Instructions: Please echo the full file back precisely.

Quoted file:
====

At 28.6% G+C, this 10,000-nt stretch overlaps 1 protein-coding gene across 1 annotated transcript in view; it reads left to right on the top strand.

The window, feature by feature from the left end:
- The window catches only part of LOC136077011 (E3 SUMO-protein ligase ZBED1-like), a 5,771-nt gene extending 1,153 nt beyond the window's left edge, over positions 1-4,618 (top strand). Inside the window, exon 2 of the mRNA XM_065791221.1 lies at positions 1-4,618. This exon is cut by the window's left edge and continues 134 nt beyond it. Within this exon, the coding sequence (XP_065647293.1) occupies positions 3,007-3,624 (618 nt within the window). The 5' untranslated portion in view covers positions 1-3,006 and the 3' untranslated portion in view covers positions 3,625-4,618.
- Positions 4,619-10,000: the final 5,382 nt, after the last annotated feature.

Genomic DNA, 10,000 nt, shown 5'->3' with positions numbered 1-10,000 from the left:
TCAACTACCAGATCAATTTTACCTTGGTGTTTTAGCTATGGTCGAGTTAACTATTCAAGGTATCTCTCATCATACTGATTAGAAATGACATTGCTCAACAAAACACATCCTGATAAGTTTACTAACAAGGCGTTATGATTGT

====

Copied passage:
At 28.6% G+C, this 10,000-nt stretch overlaps 1 protein-coding gene across 1 annotated transcript in view; it reads left to right on the top strand.

The window, feature by feature from the left end:
- The window catches only part of LOC136077011 (E3 SUMO-protein ligase ZBED1-like), a 5,771-nt gene extending 1,153 nt beyond the window's left edge, over positions 1-4,618 (top strand). Inside the window, exon 2 of the mRNA XM_065791221.1 lies at positions 1-4,618. This exon is cut by the window's left edge and continues 134 nt beyond it. Within this exon, the coding sequence (XP_065647293.1) occupies positions 3,007-3,624 (618 nt within the window). The 5' untranslated portion in view covers positions 1-3,006 and the 3' untranslated portion in view covers positions 3,625-4,618.
- Positions 4,619-10,000: the final 5,382 nt, after the last annotated feature.

Genomic DNA, 10,000 nt, shown 5'->3' with positions numbered 1-10,000 from the left:
TCAACTACCAGATCAATTTTACCTTGGTGTTTTAGCTATGGTCGAGTTAACTATTCAAGGTATCTCTCATCATACTGATTAGAAATGACATTGCTCAACAAAACACATCCTGATAAGTTTACTAACAAGGCGTTATGATTGT